This is not entirely new news in the medical community. The American Dietetic Association 2002 position paper on Weight Management also projected minimal benefit for diet and exercise plans. They state:
“Currently, available data on lifestyle weight-loss interventions indicate that they produce low levels of sustained loss. Typically reported weight-losses remaining after four to five years are about three to six percent of initial body weight3.”
This means that from the data they reviewed, a 250-pound dieter could expect to maintain a weight-loss of seven to 15 pounds after four to five years.
It is important to note that there are health benefits from even small amounts of sustained weight-loss, especially for control of blood sugar and blood pressure. Still, if we consider the resolution of overweight or obesity to be a primary goal of dieting, the results are simply not there for most people.
Popular Diet Systems
Sometimes it is true that there is nothing new under the sun. Though there are hundreds of diets all claiming to have the single best method for you to lose weight, there are really very few differences between them. It is, therefore, easiest to look at diets by classifying them into their basic strategies.
Despite the many names they go by and the small variations, most diets can fit easily into a few discrete categories Therefore, rather than look at dozens of programs individually, this article will focus on the categories and give examples for each. This list breaks down the diets as follows:
There are also strategies that fall into some other classifiable categories:
Finally, there are few diets that are so unique that they don’t readily fall into any of these categories, and for the purpose of our discussion will simply be classified as “other.”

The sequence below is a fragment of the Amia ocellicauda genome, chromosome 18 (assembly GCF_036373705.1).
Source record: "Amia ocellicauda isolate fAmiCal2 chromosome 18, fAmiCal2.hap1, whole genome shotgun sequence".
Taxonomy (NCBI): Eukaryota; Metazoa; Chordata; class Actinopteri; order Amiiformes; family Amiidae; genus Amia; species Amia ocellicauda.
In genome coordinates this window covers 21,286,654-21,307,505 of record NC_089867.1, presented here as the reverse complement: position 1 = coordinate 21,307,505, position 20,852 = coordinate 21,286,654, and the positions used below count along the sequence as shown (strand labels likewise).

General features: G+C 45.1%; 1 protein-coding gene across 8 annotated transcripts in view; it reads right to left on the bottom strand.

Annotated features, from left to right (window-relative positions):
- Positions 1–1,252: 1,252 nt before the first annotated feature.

Low Calorie Diets
The gold standard of dieting is the low calorie diet. Fundamentally, for any weight-loss program to work, the calories taken in have to be less than calories taken out. There are actually two classes of low calorie diets.
The Low Calorie Diet (LCD) restricts food intake to between 800 and 1500 calories per day and the Very Low Calorie Diet (VLCD) generally restrict dieters to between 500 and 800 calories per day. VLCDs should only be done under strict physician supervision because of the medical risk associated with them. LCDs are often done under physician supervision, but many programs are also available direct to consumers.
LCDs and VLCDs tend to produce very good short-term weight-loss, with 12-week averages of 13 to 40 pounds lost. While more weight is initially lost with a VLCD, the weight-loss tends to equalize at around six months due to decreased compliance with the VLCD over time. For this reason, the safer LCDs are more commonly used.
The biggest challenge with either type of program is keeping weight off. Most of these programs utilize some form of meal replacements such as shakes, bars, soups or pre-packaged foods to help dieters in making food choices, and in accurate calorie control. However, when people stop using the fixed meal replacements; however, many migrate back to pre-diet foods at pre-diet portions. Studies looking at five year results on either form of program show that most people regain all weight initially lost10. Dieters who adhere to behavior modification and exercise have been shown to be more successful at keeping weight off long term11.